- Raised blood pressure
- A change in the pattern of baby’s movements
- Problems with vision (blurring, flashing lights or spots, difficulty focusing)
- A persistent headache
- Postnatal concerns up to 6 weeks after giving birth
Please ring us with any concerns you may have, no matter how big or small; we are here to help.
On Admission to Triage
When you arrive at Triage (The Maternity Assessment Unit) you will be greeted by a member of staff and shown to a clinical assessment area or asked to sit in the waiting area if we are busy. We see women in order of clinical need so occasionally they may be a short wait to see a midwife.
If you do not understand what is happening to you or you have any worries or questions, please ask a member of staff. If whilst waiting your condition changes then please inform us. Please feel free to bring your birthing partner with you to Triage for support.
During your assessment, the midwife will listen to your concerns, take your medical history and record information to help her make a plan of care for you.
We may do the following tests:
- Temperature, pulse, blood pressure, oxygen saturations
- Urine testing, CO2 Testing
- Abdominal examination
- Baby’s heart monitoring
- Vaginal examination
- Blood tests
You may need to see a doctor during your time in the Maternity assessment Unit, depending upon the reason for your admission. You may be admitted to the Labour Suite or the Maternity Ward for any ongoing care or observations following your review.
If attending with suspected labour; following assessment, if you are not considered to be in established labour, you may be advised to return home and wait for the contractions to become longer and stronger before you return.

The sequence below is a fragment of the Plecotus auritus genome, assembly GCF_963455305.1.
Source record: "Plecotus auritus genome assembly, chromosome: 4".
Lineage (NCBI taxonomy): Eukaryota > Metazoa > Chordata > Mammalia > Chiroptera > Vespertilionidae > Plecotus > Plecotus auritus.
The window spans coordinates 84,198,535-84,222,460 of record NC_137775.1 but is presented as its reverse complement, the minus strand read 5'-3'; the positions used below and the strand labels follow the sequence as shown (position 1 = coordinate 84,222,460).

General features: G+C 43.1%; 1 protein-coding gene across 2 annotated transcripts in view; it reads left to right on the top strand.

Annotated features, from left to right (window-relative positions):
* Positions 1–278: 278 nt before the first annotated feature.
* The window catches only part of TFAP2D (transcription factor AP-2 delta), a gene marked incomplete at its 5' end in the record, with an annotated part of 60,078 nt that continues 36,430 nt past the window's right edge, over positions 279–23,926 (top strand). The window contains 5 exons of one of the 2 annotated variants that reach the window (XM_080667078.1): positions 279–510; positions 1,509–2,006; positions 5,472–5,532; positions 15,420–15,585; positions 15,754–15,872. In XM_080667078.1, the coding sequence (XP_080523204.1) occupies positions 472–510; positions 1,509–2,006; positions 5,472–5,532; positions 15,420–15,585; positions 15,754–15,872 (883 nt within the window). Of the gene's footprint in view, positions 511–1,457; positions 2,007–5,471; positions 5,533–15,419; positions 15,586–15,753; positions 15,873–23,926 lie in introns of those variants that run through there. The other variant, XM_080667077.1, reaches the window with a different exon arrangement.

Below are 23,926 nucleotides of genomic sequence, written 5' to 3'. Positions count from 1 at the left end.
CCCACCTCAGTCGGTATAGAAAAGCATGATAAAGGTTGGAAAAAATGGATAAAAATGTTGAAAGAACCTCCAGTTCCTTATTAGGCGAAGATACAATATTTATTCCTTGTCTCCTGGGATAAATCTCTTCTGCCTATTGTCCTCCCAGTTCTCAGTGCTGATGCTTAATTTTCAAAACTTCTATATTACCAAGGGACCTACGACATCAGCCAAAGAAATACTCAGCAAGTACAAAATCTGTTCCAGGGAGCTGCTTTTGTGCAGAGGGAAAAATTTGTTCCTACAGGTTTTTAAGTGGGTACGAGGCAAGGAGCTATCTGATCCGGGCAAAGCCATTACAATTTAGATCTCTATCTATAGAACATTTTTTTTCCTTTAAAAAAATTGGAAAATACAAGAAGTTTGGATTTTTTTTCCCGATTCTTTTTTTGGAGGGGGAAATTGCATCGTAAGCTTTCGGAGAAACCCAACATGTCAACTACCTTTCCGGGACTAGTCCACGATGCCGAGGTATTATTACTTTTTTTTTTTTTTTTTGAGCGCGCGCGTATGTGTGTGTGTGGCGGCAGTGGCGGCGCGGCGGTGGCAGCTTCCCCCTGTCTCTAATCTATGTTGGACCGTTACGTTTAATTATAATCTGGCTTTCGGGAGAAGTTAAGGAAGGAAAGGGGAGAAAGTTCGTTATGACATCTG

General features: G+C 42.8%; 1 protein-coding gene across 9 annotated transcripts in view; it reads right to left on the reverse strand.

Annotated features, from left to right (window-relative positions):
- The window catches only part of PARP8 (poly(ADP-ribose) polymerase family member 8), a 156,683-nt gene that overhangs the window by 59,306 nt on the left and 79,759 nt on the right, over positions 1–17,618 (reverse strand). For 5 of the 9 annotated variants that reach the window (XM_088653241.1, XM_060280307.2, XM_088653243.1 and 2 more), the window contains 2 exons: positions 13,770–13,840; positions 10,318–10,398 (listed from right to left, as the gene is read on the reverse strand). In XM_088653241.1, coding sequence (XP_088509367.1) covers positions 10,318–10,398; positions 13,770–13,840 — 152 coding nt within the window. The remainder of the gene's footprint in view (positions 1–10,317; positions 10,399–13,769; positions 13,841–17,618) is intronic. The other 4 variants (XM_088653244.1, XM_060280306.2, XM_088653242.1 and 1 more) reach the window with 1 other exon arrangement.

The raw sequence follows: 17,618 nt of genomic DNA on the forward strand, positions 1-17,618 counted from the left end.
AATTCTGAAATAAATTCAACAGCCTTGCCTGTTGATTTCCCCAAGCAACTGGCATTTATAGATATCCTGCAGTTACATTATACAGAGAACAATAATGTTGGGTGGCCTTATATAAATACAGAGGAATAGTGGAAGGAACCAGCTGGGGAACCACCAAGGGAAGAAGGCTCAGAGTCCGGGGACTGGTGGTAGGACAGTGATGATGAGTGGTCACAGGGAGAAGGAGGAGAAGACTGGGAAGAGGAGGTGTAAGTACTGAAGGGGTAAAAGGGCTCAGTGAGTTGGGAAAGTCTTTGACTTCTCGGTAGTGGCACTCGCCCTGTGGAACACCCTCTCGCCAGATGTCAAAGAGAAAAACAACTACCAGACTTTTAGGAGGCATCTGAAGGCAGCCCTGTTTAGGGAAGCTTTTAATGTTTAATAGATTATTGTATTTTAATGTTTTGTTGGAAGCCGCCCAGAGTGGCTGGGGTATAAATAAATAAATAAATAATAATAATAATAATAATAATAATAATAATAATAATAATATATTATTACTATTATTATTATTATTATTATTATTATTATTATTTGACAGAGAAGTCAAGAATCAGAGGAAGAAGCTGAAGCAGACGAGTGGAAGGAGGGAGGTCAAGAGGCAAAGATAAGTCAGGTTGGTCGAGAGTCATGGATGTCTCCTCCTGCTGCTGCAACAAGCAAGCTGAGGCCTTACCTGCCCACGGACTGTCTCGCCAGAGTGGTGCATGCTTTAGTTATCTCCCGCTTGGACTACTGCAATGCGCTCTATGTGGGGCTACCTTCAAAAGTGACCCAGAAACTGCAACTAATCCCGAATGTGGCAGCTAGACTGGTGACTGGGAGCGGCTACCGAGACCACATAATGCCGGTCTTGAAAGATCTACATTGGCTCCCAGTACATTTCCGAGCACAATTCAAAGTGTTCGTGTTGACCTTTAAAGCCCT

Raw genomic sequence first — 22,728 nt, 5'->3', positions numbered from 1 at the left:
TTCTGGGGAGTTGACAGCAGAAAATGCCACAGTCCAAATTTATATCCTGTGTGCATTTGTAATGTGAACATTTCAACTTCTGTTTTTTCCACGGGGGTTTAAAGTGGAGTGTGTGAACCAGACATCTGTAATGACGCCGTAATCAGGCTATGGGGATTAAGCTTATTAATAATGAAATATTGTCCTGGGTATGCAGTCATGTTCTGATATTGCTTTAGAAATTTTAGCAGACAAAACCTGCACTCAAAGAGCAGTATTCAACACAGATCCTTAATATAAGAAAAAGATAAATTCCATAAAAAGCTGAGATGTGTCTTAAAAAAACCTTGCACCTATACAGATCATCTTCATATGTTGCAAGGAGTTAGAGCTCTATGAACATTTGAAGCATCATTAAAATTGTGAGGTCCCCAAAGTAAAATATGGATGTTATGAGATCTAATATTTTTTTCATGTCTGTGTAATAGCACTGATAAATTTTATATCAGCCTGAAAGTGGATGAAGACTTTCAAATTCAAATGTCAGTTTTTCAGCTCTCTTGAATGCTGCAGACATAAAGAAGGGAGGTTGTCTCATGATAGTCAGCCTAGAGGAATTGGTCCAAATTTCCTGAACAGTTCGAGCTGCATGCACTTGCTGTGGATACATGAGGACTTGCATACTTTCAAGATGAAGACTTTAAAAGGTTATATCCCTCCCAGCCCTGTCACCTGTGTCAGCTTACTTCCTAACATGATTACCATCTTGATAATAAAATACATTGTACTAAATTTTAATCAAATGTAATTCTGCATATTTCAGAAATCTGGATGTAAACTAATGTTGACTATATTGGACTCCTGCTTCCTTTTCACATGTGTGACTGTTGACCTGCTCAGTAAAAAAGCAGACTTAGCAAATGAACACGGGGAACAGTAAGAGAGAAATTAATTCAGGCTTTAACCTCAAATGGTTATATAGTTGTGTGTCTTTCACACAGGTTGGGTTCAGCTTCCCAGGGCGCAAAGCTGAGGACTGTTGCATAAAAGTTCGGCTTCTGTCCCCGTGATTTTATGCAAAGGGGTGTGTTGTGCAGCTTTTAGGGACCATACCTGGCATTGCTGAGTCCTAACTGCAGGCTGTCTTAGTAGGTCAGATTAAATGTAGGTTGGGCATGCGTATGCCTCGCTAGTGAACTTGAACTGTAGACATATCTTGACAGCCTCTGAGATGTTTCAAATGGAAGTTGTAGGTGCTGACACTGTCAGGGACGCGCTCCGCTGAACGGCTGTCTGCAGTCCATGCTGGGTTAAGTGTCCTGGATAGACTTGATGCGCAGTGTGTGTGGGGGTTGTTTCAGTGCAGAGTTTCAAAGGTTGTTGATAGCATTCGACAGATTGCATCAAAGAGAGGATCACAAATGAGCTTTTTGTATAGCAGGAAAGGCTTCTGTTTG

The comfort of your own home is widely regarded as the best place to be during the early stages of labour. Pain relief and coping strategies will be offered before you leave.
Why not ask about a fantastic aromatherapy service which can be used in the latent phase of labour and our blends which may be suitable to take home. We also offer sterile water injections for back pain in labour and acupins for nausea.
There is more information on the Barnsley Maternity internet page, including information about preparing for labour, the latent phase of labour, pain relief options, having your baby at home, and giving birth.
There are also videos to watch to help you prepare for labour and a virtual tour of the Birthing Centre available on the Barnsley Maternity internet page.
If you are discharged home
If you are discharged home, you are welcome to contact Triage for further advice at any time. We know that things can change quickly so if your symptoms/concerns persist or worsen then you must ring us back because we may need to see you again.
We hope that your visit to our Maternity Triage is a good experience and we welcome any feedback that may help our department.
- Pregnancy – NHS (www.nhs.uk)
- Labour and birth – NHS (www.nhs.uk)
- Pregnancy-related conditions – NHS (www.nhs.uk)
- Inducing labour